The following scenario describes an example of a problem that ATVs may encounter with Fast User Switching. Assume that the SerialKey module is running as a Windows service.

  1. User 1 logs on. Session 0 is active. SerialKey, running as a Windows service, gets data from the COM port and calls SendInput to simulate key input into the active application in Session 0.
  2. User 2 uses the friendly logon screen to try to switch the session. The SerialKey Windows service continues to run properly.
  3. After User 2 switches the session to Session 1, the SerialKey Windows service is still running in Session 0. The SerialKey service is not in Session 1, and User 2 is unable to use SerialKey.

Solutions

The following three solutions are available for ATVs.

Run Assistive Technology Main Module as a Windows Service

The assistive technology main module runs as a Windows service in Session 0. Services run in Session 0. They can create processes in other sessions to execute other code and they can communicate with those processes such as named pipes. SerialKey, for example, could be updated to work in any session.

Do Not Run Windows Services

If the assistive technology does not require access to the friendly logon screen, the assistive technology can provide a solution without running services. The assistive technology application must be launched when a session is started. The application in a given session will need to be notified that its session is being switched in or switched away so that it knows when to release or regain control of resources such as ports and other hardware.

Do Not Use Fast User Switching

An ATV can instruct the user to turn off Fast User Switching.

Known Issues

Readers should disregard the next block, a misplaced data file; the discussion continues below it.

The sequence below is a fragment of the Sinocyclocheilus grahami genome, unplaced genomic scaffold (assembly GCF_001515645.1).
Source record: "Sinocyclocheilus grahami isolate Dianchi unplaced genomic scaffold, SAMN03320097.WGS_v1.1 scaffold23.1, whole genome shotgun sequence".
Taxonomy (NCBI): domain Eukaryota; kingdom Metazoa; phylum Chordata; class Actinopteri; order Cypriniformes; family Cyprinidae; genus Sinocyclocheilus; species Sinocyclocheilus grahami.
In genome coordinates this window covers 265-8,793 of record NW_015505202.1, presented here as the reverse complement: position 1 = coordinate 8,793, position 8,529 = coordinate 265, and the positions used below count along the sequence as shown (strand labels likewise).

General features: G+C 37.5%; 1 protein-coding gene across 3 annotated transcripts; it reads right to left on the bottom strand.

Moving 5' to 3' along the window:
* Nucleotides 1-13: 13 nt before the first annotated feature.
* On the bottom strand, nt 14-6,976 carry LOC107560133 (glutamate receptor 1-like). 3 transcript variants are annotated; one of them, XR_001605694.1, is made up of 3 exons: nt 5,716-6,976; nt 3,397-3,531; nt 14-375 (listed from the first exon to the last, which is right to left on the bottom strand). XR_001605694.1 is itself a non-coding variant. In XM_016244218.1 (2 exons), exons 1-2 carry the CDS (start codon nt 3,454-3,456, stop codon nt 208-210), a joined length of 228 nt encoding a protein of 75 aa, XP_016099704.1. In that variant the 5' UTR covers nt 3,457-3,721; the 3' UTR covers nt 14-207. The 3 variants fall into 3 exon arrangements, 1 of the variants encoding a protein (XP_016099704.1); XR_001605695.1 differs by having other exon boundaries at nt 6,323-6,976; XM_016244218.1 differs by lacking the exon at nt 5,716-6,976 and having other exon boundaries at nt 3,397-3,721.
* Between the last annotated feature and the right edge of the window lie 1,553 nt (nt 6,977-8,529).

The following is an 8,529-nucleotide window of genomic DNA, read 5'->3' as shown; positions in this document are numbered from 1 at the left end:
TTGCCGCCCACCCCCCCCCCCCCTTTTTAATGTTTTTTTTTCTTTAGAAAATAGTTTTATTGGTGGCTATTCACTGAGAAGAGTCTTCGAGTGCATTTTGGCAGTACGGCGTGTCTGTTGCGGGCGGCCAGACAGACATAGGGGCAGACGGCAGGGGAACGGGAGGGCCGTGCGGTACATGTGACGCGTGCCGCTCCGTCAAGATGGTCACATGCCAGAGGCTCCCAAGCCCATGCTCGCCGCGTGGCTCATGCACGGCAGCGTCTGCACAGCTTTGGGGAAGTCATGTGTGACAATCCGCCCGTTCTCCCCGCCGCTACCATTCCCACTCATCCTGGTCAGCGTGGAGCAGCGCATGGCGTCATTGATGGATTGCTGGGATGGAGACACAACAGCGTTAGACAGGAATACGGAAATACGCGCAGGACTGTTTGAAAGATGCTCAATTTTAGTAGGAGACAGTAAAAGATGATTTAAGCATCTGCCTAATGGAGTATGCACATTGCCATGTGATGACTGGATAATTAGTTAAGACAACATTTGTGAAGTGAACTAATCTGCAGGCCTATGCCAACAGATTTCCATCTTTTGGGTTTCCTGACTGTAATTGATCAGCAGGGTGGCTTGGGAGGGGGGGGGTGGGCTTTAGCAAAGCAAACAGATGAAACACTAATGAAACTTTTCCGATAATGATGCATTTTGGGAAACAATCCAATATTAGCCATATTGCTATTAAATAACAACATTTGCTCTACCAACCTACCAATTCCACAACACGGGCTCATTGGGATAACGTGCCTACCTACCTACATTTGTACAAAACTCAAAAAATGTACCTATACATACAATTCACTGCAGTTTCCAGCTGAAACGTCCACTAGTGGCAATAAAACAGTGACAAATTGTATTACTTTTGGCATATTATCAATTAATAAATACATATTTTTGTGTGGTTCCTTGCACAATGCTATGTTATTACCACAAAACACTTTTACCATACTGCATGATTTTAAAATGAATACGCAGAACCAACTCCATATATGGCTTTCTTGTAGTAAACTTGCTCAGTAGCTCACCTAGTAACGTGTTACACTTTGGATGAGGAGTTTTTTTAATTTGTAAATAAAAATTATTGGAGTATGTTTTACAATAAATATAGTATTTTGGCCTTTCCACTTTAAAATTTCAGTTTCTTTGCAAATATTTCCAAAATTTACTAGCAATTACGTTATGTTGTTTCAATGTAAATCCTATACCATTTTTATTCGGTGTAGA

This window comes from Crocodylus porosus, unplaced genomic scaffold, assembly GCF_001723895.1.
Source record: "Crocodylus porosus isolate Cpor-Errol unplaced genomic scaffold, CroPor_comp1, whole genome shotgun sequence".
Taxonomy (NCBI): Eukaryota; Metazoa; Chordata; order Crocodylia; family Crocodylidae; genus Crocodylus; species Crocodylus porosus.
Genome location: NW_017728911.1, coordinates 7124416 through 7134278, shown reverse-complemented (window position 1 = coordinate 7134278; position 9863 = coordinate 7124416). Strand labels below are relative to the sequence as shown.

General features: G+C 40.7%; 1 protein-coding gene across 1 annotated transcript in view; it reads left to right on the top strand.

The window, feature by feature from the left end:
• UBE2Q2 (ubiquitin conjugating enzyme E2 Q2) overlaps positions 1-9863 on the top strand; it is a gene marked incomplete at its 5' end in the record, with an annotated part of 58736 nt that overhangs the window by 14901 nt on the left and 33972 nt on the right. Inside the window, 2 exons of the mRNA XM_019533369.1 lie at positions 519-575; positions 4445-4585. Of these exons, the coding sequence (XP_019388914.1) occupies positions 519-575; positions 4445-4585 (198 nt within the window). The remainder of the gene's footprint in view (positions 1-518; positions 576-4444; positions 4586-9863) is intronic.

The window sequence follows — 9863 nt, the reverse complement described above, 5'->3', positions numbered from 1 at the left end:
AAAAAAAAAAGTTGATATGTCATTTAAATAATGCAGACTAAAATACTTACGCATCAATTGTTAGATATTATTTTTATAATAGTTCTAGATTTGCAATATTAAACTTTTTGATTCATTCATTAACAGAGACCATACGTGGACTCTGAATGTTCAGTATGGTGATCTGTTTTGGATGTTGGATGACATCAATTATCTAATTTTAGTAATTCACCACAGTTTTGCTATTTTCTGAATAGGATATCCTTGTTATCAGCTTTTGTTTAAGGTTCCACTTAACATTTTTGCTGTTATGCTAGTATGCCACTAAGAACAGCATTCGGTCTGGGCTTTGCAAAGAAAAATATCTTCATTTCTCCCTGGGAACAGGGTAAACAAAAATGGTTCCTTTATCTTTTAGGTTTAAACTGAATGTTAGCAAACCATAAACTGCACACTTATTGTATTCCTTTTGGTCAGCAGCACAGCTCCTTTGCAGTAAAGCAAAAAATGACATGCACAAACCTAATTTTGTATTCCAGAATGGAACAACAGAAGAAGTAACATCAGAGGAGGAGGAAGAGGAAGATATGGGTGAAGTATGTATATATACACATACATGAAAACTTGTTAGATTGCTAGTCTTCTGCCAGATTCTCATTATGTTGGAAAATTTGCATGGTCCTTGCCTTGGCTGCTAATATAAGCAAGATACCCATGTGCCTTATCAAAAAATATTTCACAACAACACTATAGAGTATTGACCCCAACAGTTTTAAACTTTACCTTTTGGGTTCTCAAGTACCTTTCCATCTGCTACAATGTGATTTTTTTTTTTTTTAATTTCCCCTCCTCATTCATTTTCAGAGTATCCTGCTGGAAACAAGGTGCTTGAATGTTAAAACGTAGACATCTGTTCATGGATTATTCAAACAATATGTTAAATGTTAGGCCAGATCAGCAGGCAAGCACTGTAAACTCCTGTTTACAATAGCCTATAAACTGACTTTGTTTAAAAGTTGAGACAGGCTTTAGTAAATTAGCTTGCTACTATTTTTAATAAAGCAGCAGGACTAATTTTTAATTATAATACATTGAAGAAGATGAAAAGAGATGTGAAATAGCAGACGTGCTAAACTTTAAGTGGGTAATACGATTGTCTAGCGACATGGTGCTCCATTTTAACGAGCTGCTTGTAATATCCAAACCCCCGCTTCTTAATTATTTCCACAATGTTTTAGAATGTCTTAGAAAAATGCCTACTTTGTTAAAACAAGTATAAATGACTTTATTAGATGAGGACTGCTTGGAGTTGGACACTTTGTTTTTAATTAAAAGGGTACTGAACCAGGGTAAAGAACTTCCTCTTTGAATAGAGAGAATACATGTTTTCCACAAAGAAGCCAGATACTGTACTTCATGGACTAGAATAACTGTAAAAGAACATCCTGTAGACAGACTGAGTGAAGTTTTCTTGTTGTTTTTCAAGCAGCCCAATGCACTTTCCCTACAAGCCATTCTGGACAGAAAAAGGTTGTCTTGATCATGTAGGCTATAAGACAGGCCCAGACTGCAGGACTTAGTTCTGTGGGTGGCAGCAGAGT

The following section lists issues that some ATVs have experienced with Fast User Switching.

Issue: A screen reader that is running on Session 1 closes when the user switches to Session 2. When the user switches back to Session 1, the screen reader turns on but the user sees a blank screen.

Solution: Check internal flag settings in the assistive technology software. The following two scenarios depict an assistive technology application functioning correctly:

  • Scenario 1: User 1 logs on and starts an assistive technology application in Session 1. User 2 logs on and begins Session 2. As soon as the assistive technology detects the session switch event, it turns off for Session 1. User 2 finishes Session 2, and User 1 switches back to Session 1. As soon as the assistive technology detects the session switch event, it turns on for Session 1.
  • Scenario 2: User 1 logs on and starts an assistive technology application in Session 1. User 2 logs on. As soon as the assistive technology detects the session switch event, it turns off in Session 1. User 2 starts the assistive technology in Session 2. When User 1 switches back to Session 1, the assistive technology turns off in Session 2 and switches on in Session 1.

Issue: After installing a screen reader and logging on as User 1, the session switches to User 2, the screen becomes blank, and the keyboard is unresponsive. Users must restart the computer at this point.

Solution: Fast User Switching is a new technology that will require new programming considerations. For more information, please see Microsoft Windows XP Fast User Switching: Design Guide for Building Business Applications.

Issue: How can you be aware of sessions so that you can release resources when a session has become inactive?

Solution: Fast User Switching is a new technology that will require new programming considerations. For more information, please see Microsoft Windows XP Fast User Switching: Design Guide for Building Business Applications.

Additional Reading

For more information about Fast User Switching and related technologies, see the following articles:

 

 

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Build date: 3/22/2010